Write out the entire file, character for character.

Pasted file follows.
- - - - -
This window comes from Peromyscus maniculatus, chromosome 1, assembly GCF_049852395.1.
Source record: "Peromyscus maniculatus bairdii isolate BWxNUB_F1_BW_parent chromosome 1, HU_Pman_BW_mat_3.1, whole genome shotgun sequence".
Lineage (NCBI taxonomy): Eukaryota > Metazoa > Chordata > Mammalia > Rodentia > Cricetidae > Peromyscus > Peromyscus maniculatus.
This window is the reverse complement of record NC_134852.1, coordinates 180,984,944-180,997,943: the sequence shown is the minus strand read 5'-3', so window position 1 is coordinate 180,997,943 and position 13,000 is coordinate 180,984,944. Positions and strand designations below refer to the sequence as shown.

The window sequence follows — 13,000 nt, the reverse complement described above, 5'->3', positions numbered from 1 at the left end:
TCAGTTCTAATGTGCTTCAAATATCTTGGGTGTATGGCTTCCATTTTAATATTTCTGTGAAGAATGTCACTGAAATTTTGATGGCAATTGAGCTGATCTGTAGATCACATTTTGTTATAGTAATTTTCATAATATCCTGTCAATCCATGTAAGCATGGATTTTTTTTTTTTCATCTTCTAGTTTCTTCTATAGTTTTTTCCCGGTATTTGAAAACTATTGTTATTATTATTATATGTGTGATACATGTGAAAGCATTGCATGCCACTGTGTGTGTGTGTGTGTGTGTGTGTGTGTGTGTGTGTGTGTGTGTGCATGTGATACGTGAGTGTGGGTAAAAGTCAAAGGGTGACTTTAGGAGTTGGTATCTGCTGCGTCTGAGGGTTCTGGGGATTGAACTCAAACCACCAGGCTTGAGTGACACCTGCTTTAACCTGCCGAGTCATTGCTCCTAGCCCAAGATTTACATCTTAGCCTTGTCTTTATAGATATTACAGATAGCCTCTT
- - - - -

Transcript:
This window comes from Peromyscus maniculatus, chromosome 1, assembly GCF_049852395.1.
Source record: "Peromyscus maniculatus bairdii isolate BWxNUB_F1_BW_parent chromosome 1, HU_Pman_BW_mat_3.1, whole genome shotgun sequence".
Lineage (NCBI taxonomy): Eukaryota > Metazoa > Chordata > Mammalia > Rodentia > Cricetidae > Peromyscus > Peromyscus maniculatus.
This window is the reverse complement of record NC_134852.1, coordinates 180,984,944-180,997,943: the sequence shown is the minus strand read 5'-3', so window position 1 is coordinate 180,997,943 and position 13,000 is coordinate 180,984,944. Positions and strand designations below refer to the sequence as shown.

The window sequence follows — 13,000 nt, the reverse complement described above, 5'->3', positions numbered from 1 at the left end:
TCAGTTCTAATGTGCTTCAAATATCTTGGGTGTATGGCTTCCATTTTAATATTTCTGTGAAGAATGTCACTGAAATTTTGATGGCAATTGAGCTGATCTGTAGATCACATTTTGTTATAGTAATTTTCATAATATCCTGTCAATCCATGTAAGCATGGATTTTTTTTTTTTCATCTTCTAGTTTCTTCTATAGTTTTTTCCCGGTATTTGAAAACTATTGTTATTATTATTATATGTGTGATACATGTGAAAGCATTGCATGCCACTGTGTGTGTGTGTGTGTGTGTGTGTGTGTGTGTGTGTGTGTGTGTGCATGTGATACGTGAGTGTGGGTAAAAGTCAAAGGGTGACTTTAGGAGTTGGTATCTGCTGCGTCTGAGGGTTCTGGGGATTGAACTCAAACCACCAGGCTTGAGTGACACCTGCTTTAACCTGCCGAGTCATTGCTCCTAGCCCAAGATTTACATCTTAGCCTTGTCTTTATAGATATTACAGATAGCCTCTT